Thursday, July 1, 2010

Llewellyn's Confusing Update: Christo-Wicca?

My Riot inbox stays pretty full. You folks really keep me hopping with tons of listener and reader feedback, and I totally love it. Also, because I'm pagan and have a well-read blog/podcast, I seem to get put on all these lists. Somehow I've ended up on the 'Llewellyn's Witchy Updates' mailing list. Now, I'm not one to immediately knock Llewellyn publications. I shamelessly own a few of their titles, but I sometimes wonder exactly how far they'll go in their quest to publish absolutely any pseudo-pagan-related text.

Case in point: The Path of a Christian Witch by Adelina St. Clair. I just got an entire email from LPubs (Llewellyn Publications, but I'm just too lazy to keep typing it) regarding this new book, as well as a sample article from the author about the 'Christian Witch Wheel of the Year.' (Basically, if you've ever read the history of things like Easter or Christmas, you're up to speed on the article's contents. Every Christian holiday has pagan origins! Ahhhhh!!!!


I got this a couple of days ago, but it's interesting, because I've also recently gotten a good deal of feedback from the Twitterkin, readers, and listeners lately about being a Christian Witch/Wiccan. The term I found at good ol' reliable Wikipedia is Christo-Pagan. Basically, the name implies exactly what you're thinking: somebody decided Christianity and Paganism go together.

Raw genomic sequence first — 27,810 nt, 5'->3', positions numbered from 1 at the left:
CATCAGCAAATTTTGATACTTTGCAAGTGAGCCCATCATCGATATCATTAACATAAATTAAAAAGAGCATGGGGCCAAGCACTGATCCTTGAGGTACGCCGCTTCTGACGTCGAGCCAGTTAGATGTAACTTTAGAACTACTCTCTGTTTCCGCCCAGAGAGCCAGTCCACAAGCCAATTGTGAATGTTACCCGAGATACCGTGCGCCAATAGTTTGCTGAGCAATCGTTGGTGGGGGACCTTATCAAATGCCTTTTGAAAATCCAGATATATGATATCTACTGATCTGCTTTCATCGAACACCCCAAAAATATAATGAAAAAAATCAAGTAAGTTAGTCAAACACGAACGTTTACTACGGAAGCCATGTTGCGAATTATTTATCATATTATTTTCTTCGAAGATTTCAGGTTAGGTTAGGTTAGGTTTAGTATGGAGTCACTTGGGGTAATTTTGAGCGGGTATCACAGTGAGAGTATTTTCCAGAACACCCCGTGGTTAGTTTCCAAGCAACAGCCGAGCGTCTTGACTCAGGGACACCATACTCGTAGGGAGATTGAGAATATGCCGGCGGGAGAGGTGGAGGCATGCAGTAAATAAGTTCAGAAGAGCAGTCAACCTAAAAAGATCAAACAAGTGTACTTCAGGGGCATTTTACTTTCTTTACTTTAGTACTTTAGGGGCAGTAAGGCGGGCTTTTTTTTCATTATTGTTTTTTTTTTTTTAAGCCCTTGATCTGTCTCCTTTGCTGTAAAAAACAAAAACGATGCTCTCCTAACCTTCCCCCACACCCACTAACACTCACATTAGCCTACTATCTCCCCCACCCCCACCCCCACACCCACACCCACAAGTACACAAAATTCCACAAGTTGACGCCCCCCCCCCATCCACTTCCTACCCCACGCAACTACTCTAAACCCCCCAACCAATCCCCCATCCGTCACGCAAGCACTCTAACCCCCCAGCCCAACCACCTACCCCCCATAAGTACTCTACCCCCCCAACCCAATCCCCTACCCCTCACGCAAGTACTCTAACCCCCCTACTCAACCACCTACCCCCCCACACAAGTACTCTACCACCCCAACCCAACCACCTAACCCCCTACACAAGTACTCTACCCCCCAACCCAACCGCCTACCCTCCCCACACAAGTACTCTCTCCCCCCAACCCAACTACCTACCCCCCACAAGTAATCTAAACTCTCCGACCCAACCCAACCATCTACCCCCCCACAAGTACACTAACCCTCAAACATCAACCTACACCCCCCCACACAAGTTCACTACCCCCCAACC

Now, that I can actually get behind. I am all for forging a new path, blending the old, the new, and the different. I like taking opposing ideals and finding their commonalities. Christo-Paganism is all right by me.

I is just a bit confuzzled by the Christian Wicca, though I get where they line up. I get the general idea of Trinity = Triple Deity. I get comparing the Virgin Mary to the Goddess. I get prayer = magic (though I disagree with the concept)...etc, etc, etc. I totally get it. My only question, and again I'm not knocking anything, is 'Why Christian Wicca?'

My rumination is on the marriage of religions. Typically when you are initiated into a religion, there is a caveat about only being part of that religion. Religions have laws and rules and things. Sometimes a religion has a specific law about you NOT being a part of another religion or belief system. However, in the case of marrying two spiritual paths or one religion and a spiritual path, the lines become blurred.

Putting ideas and practices from a path in with your religious tenets is like choosing to use a TI-89 calculator to do your homework, instead of the standard 10-key add, subtract, multiply, divide one. Sure, it might cost more to use this option, and you might not understand just how best to use it the first few times, but after a while it's so much easier and faster to use the calculator with extra functions. Adding to your practice with and open world view takes nothing away from a religion. And, I'm not saying being Christo-Wiccan or a Hindu-Asatru or a Jewish-Christian takes away anything, but it gets confusing.